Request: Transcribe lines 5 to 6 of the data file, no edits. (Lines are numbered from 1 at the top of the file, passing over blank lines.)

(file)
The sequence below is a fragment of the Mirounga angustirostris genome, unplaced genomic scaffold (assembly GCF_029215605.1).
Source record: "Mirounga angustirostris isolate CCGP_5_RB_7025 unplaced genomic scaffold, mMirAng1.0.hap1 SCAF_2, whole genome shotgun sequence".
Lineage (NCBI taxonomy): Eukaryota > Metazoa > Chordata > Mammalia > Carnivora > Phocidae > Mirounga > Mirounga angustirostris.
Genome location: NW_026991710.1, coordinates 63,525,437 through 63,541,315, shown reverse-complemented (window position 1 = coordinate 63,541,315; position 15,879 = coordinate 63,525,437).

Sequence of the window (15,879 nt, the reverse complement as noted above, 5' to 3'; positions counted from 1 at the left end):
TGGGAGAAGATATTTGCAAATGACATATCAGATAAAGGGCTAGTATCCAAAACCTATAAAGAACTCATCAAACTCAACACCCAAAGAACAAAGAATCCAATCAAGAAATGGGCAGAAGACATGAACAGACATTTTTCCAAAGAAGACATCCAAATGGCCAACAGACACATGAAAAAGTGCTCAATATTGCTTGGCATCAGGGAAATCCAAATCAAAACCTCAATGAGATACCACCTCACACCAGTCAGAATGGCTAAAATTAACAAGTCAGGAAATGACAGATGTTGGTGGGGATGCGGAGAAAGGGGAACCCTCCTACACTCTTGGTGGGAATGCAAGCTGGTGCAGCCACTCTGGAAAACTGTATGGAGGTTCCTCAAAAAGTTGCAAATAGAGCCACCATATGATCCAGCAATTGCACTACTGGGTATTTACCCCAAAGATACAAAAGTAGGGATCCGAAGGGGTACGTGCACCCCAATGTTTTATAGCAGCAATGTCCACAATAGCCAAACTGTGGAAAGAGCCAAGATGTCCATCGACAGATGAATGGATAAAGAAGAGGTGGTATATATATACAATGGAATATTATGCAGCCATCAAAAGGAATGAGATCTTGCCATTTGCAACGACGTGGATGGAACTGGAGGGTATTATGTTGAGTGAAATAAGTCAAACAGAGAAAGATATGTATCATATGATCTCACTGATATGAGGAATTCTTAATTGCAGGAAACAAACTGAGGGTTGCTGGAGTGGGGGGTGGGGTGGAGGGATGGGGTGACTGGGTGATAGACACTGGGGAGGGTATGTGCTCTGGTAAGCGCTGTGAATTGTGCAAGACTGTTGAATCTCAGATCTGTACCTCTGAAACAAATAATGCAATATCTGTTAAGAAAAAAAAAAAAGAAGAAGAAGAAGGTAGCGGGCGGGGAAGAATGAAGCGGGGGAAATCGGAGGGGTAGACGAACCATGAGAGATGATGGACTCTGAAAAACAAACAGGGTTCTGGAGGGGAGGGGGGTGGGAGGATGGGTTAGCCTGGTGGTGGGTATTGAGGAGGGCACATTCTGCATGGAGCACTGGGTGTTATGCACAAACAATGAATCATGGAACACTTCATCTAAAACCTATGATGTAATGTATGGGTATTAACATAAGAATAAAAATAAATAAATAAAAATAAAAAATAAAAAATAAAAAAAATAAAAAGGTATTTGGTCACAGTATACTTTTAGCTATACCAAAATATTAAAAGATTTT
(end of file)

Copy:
Sequence of the window (15,879 nt, the reverse complement as noted above, 5' to 3'; positions counted from 1 at the left end):
TGGGAGAAGATATTTGCAAATGACATATCAGATAAAGGGCTAGTATCCAAAACCTATAAAGAACTCATCAAACTCAACACCCAAAGAACAAAGAATCCAATCAAGAAATGGGCAGAAGACATGAACAGACATTTTTCCAAAGAAGACATCCAAATGGCCAACAGACACATGAAAAAGTGCTCAATATTGCTTGGCATCAGGGAAATCCAAATCAAAACCTCAATGAGATACCACCTCACACCAGTCAGAATGGCTAAAATTAACAAGTCAGGAAATGACAGATGTTGGTGGGGATGCGGAGAAAGGGGAACCCTCCTACACTCTTGGTGGGAATGCAAGCTGGTGCAGCCACTCTGGAAAACTGTATGGAGGTTCCTCAAAAAGTTGCAAATAGAGCCACCATATGATCCAGCAATTGCACTACTGGGTATTTACCCCAAAGATACAAAAGTAGGGATCCGAAGGGGTACGTGCACCCCAATGTTTTATAGCAGCAATGTCCACAATAGCCAAACTGTGGAAAGAGCCAAGATGTCCATCGACAGATGAATGGATAAAGAAGAGGTGGTATATATATACAATGGAATATTATGCAGCCATCAAAAGGAATGAGATCTTGCCATTTGCAACGACGTGGATGGAACTGGAGGGTATTATGTTGAGTGAAATAAGTCAAACAGAGAAAGATATGTATCATATGATCTCACTGATATGAGGAATTCTTAATTGCAGGAAACAAACTGAGGGTTGCTGGAGTGGGGGGTGGGGTGGAGGGATGGGGTGACTGGGTGATAGACACTGGGGAGGGTATGTGCTCTGGTAAGCGCTGTGAATTGTGCAAGACTGTTGAATCTCAGATCTGTACCTCTGAAACAAATAATGCAATATCTGTTAAGAAAAAAAAAAAAGAAGAAGAAGAAGGTAGCGGGCGGGGAAGAATGAAGCGGGGGAAATCGGAGGGGTAGACGAACCATGAGAGATGATGGACTCTGAAAAACAAACAGGGTTCTGGAGGGGAGGGGGGTGGGAGGATGGGTTAGCCTGGTGGTGGGTATTGAGGAGGGCACATTCTGCATGGAGCACTGGGTGTTATGCACAAACAATGAATCATGGAACACTTCATCTAAAACCTATGATGTAATGTATGGGTATTAACATAAGAATAAAAATAAATAAATAAAAATAAAAAATAAAAAATAAAAAAAATAAAAAGGTATTTGGTCACAGTATACTTTTAGCTATACCAAAATATTAAAAGATTTT